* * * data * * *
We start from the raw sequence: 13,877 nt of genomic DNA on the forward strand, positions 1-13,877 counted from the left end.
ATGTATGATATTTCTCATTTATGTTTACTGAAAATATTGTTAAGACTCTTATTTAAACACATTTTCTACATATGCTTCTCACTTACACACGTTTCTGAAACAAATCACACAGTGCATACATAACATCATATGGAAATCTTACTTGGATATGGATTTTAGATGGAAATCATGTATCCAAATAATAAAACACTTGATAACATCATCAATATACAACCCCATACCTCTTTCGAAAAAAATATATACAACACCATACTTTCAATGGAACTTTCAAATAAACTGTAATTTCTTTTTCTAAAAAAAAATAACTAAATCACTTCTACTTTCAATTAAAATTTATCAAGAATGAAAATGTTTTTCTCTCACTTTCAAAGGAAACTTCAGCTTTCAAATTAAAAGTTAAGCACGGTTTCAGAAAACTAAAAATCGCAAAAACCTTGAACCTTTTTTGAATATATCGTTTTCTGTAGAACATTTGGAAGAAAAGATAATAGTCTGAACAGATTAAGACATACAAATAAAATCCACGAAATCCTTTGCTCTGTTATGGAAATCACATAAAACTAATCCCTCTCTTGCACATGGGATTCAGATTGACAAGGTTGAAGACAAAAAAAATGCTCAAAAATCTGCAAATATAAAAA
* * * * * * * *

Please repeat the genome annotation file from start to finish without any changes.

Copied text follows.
We start from the raw sequence: 13,877 nt of genomic DNA on the forward strand, positions 1-13,877 counted from the left end.
ATGTATGATATTTCTCATTTATGTTTACTGAAAATATTGTTAAGACTCTTATTTAAACACATTTTCTACATATGCTTCTCACTTACACACGTTTCTGAAACAAATCACACAGTGCATACATAACATCATATGGAAATCTTACTTGGATATGGATTTTAGATGGAAATCATGTATCCAAATAATAAAACACTTGATAACATCATCAATATACAACCCCATACCTCTTTCGAAAAAAATATATACAACACCATACTTTCAATGGAACTTTCAAATAAACTGTAATTTCTTTTTCTAAAAAAAAATAACTAAATCACTTCTACTTTCAATTAAAATTTATCAAGAATGAAAATGTTTTTCTCTCACTTTCAAAGGAAACTTCAGCTTTCAAATTAAAAGTTAAGCACGGTTTCAGAAAACTAAAAATCGCAAAAACCTTGAACCTTTTTTGAATATATCGTTTTCTGTAGAACATTTGGAAGAAAAGATAATAGTCTGAACAGATTAAGACATACAAATAAAATCCACGAAATCCTTTGCTCTGTTATGGAAATCACATAAAACTAATCCCTCTCTTGCACATGGGATTCAGATTGACAAGGTTGAAGACAAAAAAAATGCTCAAAAATCTGCAAATATAAAAA